Part 9: (decasyllabic line rebalanced)

There is a balance;
I feel it is important,
So I see to it.

Here are a very similar 140 syllables, still no attention is placed on meter, but only on syllabic count.  The words have been reordered just enough to make the four sections correspond closely to what began to unfold in part 6. Can you still see the meaning in the words?  This form has less tension in it than does the previous form because it is more regular.  Normally I would not want to remove tension and resolution, but we have a quite a way to travel yet, and the regular shape and form will help in later steps.  Particularly in the next step.

Have a look.  It’s a subtle difference.  Perhaps compare this with part 8.

8 responses to “Part 9: (decasyllabic line rebalanced)

  1. Dear Mr. and Mrs. E. Please visit my latest post, The Fragrance of Daffodils….the poem aint that good and I am going to re-work for another time, but the photo shows a pic of my papa and 6 year old Kanzen and the teapot that belonged to my great grandmother. I really just wanted to share the photo, actually. I went out today after sleetysnowyrainyicy week to brilliant warm sun and the blessed daffodils in the natural area of our yard. Happy Spring!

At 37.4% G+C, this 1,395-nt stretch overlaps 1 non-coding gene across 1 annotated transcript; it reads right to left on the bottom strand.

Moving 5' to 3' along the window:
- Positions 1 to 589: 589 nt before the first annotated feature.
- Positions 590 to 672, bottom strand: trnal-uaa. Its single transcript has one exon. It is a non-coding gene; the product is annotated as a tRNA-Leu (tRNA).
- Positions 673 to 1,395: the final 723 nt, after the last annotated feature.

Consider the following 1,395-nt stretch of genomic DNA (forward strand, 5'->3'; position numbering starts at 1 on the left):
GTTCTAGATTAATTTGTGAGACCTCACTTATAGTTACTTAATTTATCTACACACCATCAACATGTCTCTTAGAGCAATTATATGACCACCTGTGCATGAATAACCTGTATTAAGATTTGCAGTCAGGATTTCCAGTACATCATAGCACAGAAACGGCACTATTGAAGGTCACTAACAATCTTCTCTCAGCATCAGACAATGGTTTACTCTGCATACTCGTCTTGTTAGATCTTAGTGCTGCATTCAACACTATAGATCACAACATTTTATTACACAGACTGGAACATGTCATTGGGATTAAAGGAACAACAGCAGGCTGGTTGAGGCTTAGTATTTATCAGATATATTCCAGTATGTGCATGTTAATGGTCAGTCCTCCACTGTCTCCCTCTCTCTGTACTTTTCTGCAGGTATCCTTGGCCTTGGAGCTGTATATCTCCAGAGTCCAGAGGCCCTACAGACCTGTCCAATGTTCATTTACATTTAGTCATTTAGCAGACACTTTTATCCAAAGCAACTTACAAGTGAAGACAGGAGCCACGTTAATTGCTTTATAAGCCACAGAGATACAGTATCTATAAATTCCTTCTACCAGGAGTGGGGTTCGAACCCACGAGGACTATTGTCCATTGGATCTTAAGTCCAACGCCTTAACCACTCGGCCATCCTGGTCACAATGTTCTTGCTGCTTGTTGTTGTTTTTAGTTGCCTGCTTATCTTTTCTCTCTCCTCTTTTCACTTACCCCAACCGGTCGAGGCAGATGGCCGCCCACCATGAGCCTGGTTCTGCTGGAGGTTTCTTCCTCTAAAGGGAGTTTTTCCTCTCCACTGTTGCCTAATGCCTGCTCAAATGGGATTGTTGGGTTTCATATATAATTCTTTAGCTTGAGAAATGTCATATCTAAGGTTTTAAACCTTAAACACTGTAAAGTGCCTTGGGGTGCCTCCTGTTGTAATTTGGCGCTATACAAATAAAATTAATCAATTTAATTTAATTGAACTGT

• Thank you very much, Kanzen! I have been to your site and read your wonderful piece. The photo and the story that goes along with it are treasures. Thank you for sharing.

      And thank you for mentioning it here — I don’t always get my preferred reading in each day [or even each week] and could have missed it. That would have been a loss.


    • I wanted the two of you to see this, not because of the not so good poem but for the daffies and pic and teapot. My husband says I am not really a poet because nothing “rhymes” and there is no meter count. I know I am truly not a good poet but I do enjoy trying. I was pleased to see David’s haiku presented! like a sonnet – it is elegant in its forms and creative in spite of rules – drives on to think in a different mindset. I enjoy paring down and cutting through the muck to bring forth something clear and true, with minimum of words. The whole Zen thing… but I also appreciate the sonnet with its rules and rhymes, moving words around to speak and make one feel. I am not always content with my haiku yet I always try to reach that perfection.


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